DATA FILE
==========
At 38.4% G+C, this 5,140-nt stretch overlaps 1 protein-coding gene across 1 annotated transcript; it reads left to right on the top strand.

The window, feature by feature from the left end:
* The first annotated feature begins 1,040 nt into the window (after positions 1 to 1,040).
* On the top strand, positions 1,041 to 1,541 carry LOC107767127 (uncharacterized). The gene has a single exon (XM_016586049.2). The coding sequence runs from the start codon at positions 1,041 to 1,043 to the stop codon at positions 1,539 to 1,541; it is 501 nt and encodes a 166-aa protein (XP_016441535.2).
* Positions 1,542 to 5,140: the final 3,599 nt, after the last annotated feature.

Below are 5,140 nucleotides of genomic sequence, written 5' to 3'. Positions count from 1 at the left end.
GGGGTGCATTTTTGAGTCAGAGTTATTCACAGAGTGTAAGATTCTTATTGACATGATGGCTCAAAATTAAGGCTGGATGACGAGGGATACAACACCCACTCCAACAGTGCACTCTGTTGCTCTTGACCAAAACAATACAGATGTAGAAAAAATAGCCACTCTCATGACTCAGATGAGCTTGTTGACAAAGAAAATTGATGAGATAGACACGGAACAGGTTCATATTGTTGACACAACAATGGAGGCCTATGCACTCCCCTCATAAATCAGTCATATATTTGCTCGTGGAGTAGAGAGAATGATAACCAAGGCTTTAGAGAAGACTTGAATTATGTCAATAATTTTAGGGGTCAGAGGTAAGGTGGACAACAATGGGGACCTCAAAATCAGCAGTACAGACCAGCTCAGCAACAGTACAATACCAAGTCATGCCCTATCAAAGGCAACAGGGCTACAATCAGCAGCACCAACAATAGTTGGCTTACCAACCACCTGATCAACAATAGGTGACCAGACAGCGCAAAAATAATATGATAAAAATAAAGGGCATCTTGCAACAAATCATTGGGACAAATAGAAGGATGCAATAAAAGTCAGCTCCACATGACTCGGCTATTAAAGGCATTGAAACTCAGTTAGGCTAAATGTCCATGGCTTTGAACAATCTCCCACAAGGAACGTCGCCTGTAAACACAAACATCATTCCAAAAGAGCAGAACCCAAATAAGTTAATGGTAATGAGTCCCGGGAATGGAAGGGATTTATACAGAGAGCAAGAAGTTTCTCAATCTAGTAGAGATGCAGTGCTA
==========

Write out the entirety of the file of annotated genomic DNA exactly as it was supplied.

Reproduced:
At 38.4% G+C, this 5,140-nt stretch overlaps 1 protein-coding gene across 1 annotated transcript; it reads left to right on the top strand.

The window, feature by feature from the left end:
* The first annotated feature begins 1,040 nt into the window (after positions 1 to 1,040).
* On the top strand, positions 1,041 to 1,541 carry LOC107767127 (uncharacterized). The gene has a single exon (XM_016586049.2). The coding sequence runs from the start codon at positions 1,041 to 1,043 to the stop codon at positions 1,539 to 1,541; it is 501 nt and encodes a 166-aa protein (XP_016441535.2).
* Positions 1,542 to 5,140: the final 3,599 nt, after the last annotated feature.

Below are 5,140 nucleotides of genomic sequence, written 5' to 3'. Positions count from 1 at the left end.
GGGGTGCATTTTTGAGTCAGAGTTATTCACAGAGTGTAAGATTCTTATTGACATGATGGCTCAAAATTAAGGCTGGATGACGAGGGATACAACACCCACTCCAACAGTGCACTCTGTTGCTCTTGACCAAAACAATACAGATGTAGAAAAAATAGCCACTCTCATGACTCAGATGAGCTTGTTGACAAAGAAAATTGATGAGATAGACACGGAACAGGTTCATATTGTTGACACAACAATGGAGGCCTATGCACTCCCCTCATAAATCAGTCATATATTTGCTCGTGGAGTAGAGAGAATGATAACCAAGGCTTTAGAGAAGACTTGAATTATGTCAATAATTTTAGGGGTCAGAGGTAAGGTGGACAACAATGGGGACCTCAAAATCAGCAGTACAGACCAGCTCAGCAACAGTACAATACCAAGTCATGCCCTATCAAAGGCAACAGGGCTACAATCAGCAGCACCAACAATAGTTGGCTTACCAACCACCTGATCAACAATAGGTGACCAGACAGCGCAAAAATAATATGATAAAAATAAAGGGCATCTTGCAACAAATCATTGGGACAAATAGAAGGATGCAATAAAAGTCAGCTCCACATGACTCGGCTATTAAAGGCATTGAAACTCAGTTAGGCTAAATGTCCATGGCTTTGAACAATCTCCCACAAGGAACGTCGCCTGTAAACACAAACATCATTCCAAAAGAGCAGAACCCAAATAAGTTAATGGTAATGAGTCCCGGGAATGGAAGGGATTTATACAGAGAGCAAGAAGTTTCTCAATCTAGTAGAGATGCAGTGCTA